"There are lots of bumps in life," says Robert Schaper. "I believe we're put on this earth to help each other over them."
For him, the first bump came early. His mother Stella was a "sophisticated prostitute," a fact he discerned when he was very young. Her johns didn't pay her in cash, but generously returned her favors in other financial ways.
Schaper was born on Sept. 29, 1939, in Hettinger, N.D., a town of about 3,000 people. The last time he visited, there were still no fast-food restaurants, and a car dealership stood where his family's house once was.
Schaper has one older sister, whom he hasn't seen in years.
His father Albert worked as a section foreman for Union Pacific Railroad, his employer of 40 years, laying railroad ties. He was transferred to Seattle when Bob was 4 years old, and Bob has lived here ever since. He grew up in West Seattle and now lives on lower Queen Anne.
Schaper does not know his heritage. He never met any of his grandparents, and his parents never talked about it. He guesses he is part German.
Although Schaper says he felt dispossessed for much of his childhood, it wasn't all bad. "My bad experiences made me appreciate the good things," he says. One good thing was attending Seattle Rainiers baseball games at Sicks Stadium on Saturdays, when kids got in free. He sat in the left-field bleachers and kept track of each player's batting average.
Schaper left home at age 14. "My family was a wonderful dysfunctional deal," he says wryly. He moved into someone else's basement and continued to attend Madison Junior High School.
In 1956, at age 17, he got a job at Albertson's in West Seattle and, to avoid the draft, joined the Washington State Air National Guard. He served as a cook in the active reserve for six years, attending drills two days a month plus summer camps.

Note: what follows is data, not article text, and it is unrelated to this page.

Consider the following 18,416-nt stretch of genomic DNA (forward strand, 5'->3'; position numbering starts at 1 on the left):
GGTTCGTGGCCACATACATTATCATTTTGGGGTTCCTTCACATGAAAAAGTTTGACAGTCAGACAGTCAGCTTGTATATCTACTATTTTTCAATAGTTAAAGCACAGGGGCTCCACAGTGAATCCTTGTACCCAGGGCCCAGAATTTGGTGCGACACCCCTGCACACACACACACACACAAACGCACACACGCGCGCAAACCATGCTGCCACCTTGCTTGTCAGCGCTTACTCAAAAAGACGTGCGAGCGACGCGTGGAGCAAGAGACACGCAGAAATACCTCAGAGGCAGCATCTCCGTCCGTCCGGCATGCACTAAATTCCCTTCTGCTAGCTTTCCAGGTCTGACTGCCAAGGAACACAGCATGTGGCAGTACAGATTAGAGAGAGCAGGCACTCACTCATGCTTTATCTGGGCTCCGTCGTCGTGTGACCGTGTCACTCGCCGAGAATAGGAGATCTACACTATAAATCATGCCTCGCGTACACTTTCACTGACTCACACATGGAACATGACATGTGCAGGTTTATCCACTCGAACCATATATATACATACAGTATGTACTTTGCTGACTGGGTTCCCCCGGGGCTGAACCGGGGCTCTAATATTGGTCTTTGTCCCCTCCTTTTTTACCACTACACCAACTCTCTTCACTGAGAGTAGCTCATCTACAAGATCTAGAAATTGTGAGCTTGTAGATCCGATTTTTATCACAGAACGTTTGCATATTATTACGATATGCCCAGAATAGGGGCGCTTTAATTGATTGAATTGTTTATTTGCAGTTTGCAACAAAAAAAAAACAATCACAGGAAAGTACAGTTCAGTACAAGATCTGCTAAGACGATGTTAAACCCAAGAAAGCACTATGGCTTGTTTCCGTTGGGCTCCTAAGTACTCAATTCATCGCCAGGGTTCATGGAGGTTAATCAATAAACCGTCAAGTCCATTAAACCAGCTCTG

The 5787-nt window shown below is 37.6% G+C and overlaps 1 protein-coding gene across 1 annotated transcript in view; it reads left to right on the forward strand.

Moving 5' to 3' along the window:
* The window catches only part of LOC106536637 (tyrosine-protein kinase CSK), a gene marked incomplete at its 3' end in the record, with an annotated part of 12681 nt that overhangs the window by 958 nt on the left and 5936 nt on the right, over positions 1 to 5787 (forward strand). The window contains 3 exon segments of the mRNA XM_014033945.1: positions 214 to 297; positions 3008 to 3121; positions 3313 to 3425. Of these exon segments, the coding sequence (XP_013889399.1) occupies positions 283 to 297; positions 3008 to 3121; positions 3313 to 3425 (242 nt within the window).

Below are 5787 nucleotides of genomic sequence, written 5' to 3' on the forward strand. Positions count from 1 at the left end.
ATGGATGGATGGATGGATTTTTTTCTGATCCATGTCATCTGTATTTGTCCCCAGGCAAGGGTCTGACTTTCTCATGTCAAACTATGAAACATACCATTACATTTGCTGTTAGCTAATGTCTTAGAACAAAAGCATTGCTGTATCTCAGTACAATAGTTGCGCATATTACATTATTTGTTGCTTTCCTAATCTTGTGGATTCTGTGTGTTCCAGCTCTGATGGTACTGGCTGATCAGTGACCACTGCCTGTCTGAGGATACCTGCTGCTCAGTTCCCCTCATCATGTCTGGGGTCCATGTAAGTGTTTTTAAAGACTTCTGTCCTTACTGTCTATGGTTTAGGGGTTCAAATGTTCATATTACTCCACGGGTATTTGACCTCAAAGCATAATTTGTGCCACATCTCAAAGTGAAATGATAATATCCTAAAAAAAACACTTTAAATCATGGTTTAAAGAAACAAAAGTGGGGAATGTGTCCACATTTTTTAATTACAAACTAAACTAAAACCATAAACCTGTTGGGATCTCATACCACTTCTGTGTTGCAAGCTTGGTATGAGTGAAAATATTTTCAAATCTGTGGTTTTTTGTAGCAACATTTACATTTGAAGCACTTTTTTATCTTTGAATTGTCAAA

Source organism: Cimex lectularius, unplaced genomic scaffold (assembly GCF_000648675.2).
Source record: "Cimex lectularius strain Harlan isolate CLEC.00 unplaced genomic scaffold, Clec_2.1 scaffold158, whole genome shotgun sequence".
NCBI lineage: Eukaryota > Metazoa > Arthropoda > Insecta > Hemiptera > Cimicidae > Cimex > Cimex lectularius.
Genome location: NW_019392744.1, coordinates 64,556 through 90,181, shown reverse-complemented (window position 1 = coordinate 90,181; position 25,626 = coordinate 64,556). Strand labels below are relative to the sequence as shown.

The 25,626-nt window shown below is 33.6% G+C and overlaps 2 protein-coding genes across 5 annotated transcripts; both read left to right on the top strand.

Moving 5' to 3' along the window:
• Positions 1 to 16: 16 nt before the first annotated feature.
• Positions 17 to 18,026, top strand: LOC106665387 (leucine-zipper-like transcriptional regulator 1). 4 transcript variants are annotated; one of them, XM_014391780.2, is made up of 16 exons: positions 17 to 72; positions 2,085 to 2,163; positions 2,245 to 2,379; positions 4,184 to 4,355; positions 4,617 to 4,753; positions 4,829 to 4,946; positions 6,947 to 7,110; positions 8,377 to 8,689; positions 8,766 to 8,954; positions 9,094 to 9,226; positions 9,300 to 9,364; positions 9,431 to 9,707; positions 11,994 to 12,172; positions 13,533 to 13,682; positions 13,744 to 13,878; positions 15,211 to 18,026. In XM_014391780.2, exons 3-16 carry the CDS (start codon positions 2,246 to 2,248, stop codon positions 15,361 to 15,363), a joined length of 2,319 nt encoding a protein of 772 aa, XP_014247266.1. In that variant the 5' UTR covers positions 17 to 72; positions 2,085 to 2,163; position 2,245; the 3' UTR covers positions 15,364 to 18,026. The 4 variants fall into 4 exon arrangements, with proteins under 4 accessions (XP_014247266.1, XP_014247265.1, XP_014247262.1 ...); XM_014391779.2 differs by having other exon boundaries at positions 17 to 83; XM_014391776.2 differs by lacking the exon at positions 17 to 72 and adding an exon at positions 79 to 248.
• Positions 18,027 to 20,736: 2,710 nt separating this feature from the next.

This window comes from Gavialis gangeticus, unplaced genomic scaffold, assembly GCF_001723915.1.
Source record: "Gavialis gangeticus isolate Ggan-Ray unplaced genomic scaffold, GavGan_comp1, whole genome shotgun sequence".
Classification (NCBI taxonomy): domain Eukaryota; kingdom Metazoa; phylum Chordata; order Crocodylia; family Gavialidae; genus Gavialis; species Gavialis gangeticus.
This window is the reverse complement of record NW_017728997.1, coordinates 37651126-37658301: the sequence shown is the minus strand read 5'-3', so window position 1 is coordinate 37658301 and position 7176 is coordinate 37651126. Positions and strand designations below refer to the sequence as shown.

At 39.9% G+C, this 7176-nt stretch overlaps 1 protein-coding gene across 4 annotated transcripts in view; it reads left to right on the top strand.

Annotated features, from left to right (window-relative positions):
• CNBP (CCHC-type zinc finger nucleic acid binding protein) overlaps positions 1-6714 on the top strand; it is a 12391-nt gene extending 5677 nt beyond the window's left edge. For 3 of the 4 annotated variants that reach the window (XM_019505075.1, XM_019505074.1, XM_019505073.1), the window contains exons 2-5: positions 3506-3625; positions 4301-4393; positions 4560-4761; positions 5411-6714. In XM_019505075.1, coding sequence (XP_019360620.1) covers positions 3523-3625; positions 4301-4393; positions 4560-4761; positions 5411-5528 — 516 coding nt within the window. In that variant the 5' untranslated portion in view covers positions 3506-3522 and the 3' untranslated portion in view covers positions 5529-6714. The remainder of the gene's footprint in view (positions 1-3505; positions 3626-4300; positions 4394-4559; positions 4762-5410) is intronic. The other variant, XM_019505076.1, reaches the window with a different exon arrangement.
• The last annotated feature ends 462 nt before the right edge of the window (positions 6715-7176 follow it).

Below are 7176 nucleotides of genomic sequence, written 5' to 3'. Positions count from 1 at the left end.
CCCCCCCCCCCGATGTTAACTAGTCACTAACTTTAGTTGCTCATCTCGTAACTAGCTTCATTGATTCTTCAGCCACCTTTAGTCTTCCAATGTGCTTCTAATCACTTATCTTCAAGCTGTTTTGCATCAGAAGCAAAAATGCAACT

Committed to coin-op
Schaper graduated from West Seattle High School in 1957 and went on to Seattle Pacific University. His goal was a degree in mechanical engineering, but he attended for only two quarters before he transferred to Seattle University, where he flunked out after only one quarter.
He went into business with his landlord; together they owned 200 vending machines. He talked his way back into SPU, this time majoring in business. He met and fell in love with fellow student Carol King. The couple became engaged in 1960, but then (another big bump) Carol broke up with him. She wanted to be a missionary and he did not - he was committed to the vending-machine business.
His second stint at SPU lasted a year and a half. In that time his top GPA was 1.5, and he was asked to leave. He met and married another woman, to whom he remained married for 33 years. He and his wife had one son, Scott. (Now 35, Scott is an electrical engineer and a "character and a half," says Schaper.)
After marrying, Schaper got out of the vending-machine business and worked for Boeing as an industrial engineer, which required no degree. Perhaps because he worked in the world of aviation, in 1966 he took up flying. He has since logged more than 3,200 flying hours. He prefers single-engine planes; the Cessna 172 Skyhawk is his favorite.
Eventually he got his Associate Arts degree from South Seattle Community College. In 1981, he enrolled in SPU for the third time. It took him five years to earn his degree in psychology, by which time his son Scott was a teenager. Bob jokes that during this time he also received a "doctorate in night-loading" - he worked his way through school by loading and unloading trucks at night for Zellerbach Paper Company, which, believing Bob was finally serious about his education, paid 75 percent of his tuition.
One of his psychology professors, Dr. Myrtleen Thompson, was his mentor. "I wasn't a good student," he says, "but she had confidence in me and encouraged me." Though it came late in his life, her positive influence on him made its mark, and he says he will never forget her.